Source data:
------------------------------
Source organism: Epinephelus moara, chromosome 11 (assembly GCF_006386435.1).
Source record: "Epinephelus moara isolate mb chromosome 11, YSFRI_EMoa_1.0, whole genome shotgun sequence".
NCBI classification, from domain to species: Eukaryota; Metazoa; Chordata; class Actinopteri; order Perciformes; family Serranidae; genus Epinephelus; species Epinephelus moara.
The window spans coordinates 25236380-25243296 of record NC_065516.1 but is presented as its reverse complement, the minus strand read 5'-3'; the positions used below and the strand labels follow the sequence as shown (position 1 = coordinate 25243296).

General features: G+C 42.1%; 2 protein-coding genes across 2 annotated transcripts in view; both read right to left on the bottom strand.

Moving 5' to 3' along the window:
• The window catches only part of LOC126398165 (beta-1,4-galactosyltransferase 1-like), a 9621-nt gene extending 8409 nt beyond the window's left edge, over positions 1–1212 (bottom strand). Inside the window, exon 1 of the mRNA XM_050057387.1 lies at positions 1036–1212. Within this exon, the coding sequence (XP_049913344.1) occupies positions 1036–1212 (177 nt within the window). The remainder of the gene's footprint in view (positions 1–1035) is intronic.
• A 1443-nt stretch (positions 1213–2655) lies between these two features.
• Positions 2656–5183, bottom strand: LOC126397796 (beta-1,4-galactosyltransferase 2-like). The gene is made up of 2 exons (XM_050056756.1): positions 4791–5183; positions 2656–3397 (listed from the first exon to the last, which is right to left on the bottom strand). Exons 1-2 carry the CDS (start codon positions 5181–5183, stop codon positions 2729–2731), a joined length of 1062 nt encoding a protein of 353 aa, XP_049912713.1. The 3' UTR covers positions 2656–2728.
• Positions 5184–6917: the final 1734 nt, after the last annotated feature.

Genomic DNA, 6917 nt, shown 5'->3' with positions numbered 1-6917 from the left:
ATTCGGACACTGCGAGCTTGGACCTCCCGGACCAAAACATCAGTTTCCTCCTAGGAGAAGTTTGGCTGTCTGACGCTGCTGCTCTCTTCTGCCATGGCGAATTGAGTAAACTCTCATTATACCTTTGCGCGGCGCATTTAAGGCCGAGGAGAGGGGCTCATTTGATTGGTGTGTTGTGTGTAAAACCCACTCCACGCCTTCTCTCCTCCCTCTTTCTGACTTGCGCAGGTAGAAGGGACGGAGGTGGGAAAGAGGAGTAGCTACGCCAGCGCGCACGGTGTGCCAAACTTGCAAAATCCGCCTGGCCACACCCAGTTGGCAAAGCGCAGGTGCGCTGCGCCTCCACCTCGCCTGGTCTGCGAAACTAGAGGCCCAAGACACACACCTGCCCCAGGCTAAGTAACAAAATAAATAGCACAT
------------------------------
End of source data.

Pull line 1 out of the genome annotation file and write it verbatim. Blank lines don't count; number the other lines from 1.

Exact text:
Source organism: Epinephelus moara, chromosome 11 (assembly GCF_006386435.1).